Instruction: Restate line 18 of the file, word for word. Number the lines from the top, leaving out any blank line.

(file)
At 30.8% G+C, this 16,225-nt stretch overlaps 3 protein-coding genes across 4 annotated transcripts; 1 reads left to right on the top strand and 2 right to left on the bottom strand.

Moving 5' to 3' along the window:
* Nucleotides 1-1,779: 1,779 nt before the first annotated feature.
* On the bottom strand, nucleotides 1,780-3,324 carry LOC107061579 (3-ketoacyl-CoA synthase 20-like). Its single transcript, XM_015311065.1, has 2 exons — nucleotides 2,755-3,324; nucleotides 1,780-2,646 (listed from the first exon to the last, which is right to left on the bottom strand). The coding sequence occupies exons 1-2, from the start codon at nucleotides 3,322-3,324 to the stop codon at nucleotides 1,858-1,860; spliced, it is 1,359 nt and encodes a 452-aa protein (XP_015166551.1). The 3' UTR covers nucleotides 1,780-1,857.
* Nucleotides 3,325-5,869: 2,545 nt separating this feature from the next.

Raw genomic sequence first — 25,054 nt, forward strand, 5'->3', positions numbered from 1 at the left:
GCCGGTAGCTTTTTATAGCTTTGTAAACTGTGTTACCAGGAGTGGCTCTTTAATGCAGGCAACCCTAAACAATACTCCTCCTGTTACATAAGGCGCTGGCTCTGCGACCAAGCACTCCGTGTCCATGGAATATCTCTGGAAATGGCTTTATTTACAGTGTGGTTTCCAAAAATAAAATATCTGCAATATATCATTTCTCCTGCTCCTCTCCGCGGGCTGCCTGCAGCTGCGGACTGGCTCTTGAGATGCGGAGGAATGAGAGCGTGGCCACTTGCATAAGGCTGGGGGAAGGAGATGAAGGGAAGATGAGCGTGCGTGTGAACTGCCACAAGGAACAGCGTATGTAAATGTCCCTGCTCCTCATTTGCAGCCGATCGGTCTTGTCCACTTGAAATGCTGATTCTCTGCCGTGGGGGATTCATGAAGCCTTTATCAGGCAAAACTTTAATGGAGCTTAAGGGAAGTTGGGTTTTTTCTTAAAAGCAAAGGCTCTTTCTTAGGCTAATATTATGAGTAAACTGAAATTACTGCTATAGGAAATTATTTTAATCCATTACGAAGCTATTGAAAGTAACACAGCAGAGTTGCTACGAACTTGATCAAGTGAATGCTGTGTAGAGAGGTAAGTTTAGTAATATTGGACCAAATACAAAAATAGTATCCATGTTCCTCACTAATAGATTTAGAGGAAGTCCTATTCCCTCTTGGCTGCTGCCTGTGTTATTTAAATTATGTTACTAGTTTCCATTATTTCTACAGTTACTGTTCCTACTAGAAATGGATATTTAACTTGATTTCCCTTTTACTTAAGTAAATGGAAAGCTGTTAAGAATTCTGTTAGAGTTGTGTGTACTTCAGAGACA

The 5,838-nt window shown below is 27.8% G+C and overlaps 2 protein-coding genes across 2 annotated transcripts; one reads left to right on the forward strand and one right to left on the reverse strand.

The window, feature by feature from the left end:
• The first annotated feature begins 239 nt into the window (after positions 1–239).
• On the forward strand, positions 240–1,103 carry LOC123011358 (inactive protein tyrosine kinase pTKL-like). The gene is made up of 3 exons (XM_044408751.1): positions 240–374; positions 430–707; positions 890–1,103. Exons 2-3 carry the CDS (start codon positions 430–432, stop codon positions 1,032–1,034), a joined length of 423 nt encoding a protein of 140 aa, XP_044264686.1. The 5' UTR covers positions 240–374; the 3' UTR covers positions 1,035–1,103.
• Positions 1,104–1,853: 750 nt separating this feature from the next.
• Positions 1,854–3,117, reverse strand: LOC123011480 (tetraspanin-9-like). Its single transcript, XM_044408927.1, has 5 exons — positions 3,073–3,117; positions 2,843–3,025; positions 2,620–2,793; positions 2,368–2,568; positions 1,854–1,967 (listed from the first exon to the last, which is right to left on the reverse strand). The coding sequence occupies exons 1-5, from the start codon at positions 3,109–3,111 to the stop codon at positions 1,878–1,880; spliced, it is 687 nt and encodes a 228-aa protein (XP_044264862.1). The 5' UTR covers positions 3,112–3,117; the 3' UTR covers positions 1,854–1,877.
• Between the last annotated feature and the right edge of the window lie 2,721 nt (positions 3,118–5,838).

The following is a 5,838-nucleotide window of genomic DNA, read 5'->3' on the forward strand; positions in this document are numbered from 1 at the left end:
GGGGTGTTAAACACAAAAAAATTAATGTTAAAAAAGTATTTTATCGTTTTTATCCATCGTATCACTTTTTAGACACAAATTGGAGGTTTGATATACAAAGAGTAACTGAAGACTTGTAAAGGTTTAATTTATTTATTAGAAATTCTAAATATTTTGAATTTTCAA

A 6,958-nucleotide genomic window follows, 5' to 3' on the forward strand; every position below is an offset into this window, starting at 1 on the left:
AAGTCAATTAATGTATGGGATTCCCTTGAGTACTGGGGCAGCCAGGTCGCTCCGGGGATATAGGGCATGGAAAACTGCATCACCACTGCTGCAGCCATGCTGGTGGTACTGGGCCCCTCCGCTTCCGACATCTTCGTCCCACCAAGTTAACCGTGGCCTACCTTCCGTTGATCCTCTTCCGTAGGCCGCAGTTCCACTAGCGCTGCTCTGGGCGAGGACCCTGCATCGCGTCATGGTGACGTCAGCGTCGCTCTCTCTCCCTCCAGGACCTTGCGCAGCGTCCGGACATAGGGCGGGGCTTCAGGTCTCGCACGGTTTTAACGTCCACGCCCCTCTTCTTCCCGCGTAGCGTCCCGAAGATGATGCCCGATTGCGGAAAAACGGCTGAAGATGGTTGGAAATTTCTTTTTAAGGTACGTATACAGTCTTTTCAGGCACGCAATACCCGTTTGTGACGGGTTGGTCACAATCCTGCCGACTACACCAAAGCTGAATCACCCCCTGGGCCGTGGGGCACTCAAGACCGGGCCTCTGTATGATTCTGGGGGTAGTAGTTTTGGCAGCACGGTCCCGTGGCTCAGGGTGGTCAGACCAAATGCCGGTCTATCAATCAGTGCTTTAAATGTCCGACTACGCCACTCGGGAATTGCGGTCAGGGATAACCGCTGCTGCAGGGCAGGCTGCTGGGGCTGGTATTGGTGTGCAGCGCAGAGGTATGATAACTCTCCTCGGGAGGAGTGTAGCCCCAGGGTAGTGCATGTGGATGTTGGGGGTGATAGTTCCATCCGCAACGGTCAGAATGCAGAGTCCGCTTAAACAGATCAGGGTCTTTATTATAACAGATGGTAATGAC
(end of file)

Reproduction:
AAGTCAATTAATGTATGGGATTCCCTTGAGTACTGGGGCAGCCAGGTCGCTCCGGGGATATAGGGCATGGAAAACTGCATCACCACTGCTGCAGCCATGCTGGTGGTACTGGGCCCCTCCGCTTCCGACATCTTCGTCCCACCAAGTTAACCGTGGCCTACCTTCCGTTGATCCTCTTCCGTAGGCCGCAGTTCCACTAGCGCTGCTCTGGGCGAGGACCCTGCATCGCGTCATGGTGACGTCAGCGTCGCTCTCTCTCCCTCCAGGACCTTGCGCAGCGTCCGGACATAGGGCGGGGCTTCAGGTCTCGCACGGTTTTAACGTCCACGCCCCTCTTCTTCCCGCGTAGCGTCCCGAAGATGATGCCCGATTGCGGAAAAACGGCTGAAGATGGTTGGAAATTTCTTTTTAAGGTACGTATACAGTCTTTTCAGGCACGCAATACCCGTTTGTGACGGGTTGGTCACAATCCTGCCGACTACACCAAAGCTGAATCACCCCCTGGGCCGTGGGGCACTCAAGACCGGGCCTCTGTATGATTCTGGGGGTAGTAGTTTTGGCAGCACGGTCCCGTGGCTCAGGGTGGTCAGACCAAATGCCGGTCTATCAATCAGTGCTTTAAATGTCCGACTACGCCACTCGGGAATTGCGGTCAGGGATAACCGCTGCTGCAGGGCAGGCTGCTGGGGCTGGTATTGGTGTGCAGCGCAGAGGTATGATAACTCTCCTCGGGAGGAGTGTAGCCCCAGGGTAGTGCATGTGGATGTTGGGGGTGATAGTTCCATCCGCAACGGTCAGAATGCAGAGTCCGCTTAAACAGATCAGGGTCTTTATTATAACAGATGGTAATGAC